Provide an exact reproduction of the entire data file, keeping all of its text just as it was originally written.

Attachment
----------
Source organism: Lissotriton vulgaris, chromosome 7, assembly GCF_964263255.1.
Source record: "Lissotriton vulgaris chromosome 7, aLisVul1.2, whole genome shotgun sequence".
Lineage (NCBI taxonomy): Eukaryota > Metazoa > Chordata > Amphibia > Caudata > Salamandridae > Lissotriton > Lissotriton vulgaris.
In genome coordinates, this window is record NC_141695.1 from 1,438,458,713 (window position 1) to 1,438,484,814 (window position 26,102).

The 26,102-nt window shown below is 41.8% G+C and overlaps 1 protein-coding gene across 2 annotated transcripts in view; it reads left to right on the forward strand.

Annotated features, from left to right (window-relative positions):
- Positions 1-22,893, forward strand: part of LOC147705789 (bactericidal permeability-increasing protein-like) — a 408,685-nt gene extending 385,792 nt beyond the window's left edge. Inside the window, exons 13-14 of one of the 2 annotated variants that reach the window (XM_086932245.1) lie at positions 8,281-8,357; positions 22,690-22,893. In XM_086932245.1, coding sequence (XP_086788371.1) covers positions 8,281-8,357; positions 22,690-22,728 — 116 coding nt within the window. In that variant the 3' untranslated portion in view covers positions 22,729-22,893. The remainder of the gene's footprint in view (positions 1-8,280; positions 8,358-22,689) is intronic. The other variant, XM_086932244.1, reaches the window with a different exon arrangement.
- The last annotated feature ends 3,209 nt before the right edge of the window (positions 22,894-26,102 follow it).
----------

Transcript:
Source organism: Lissotriton vulgaris, chromosome 7, assembly GCF_964263255.1.
Source record: "Lissotriton vulgaris chromosome 7, aLisVul1.2, whole genome shotgun sequence".
Lineage (NCBI taxonomy): Eukaryota > Metazoa > Chordata > Amphibia > Caudata > Salamandridae > Lissotriton > Lissotriton vulgaris.
In genome coordinates, this window is record NC_141695.1 from 1,438,458,713 (window position 1) to 1,438,484,814 (window position 26,102).

The 26,102-nt window shown below is 41.8% G+C and overlaps 1 protein-coding gene across 2 annotated transcripts in view; it reads left to right on the forward strand.

Annotated features, from left to right (window-relative positions):
- Positions 1-22,893, forward strand: part of LOC147705789 (bactericidal permeability-increasing protein-like) — a 408,685-nt gene extending 385,792 nt beyond the window's left edge. Inside the window, exons 13-14 of one of the 2 annotated variants that reach the window (XM_086932245.1) lie at positions 8,281-8,357; positions 22,690-22,893. In XM_086932245.1, coding sequence (XP_086788371.1) covers positions 8,281-8,357; positions 22,690-22,728 — 116 coding nt within the window. In that variant the 3' untranslated portion in view covers positions 22,729-22,893. The remainder of the gene's footprint in view (positions 1-8,280; positions 8,358-22,689) is intronic. The other variant, XM_086932244.1, reaches the window with a different exon arrangement.
- The last annotated feature ends 3,209 nt before the right edge of the window (positions 22,894-26,102 follow it).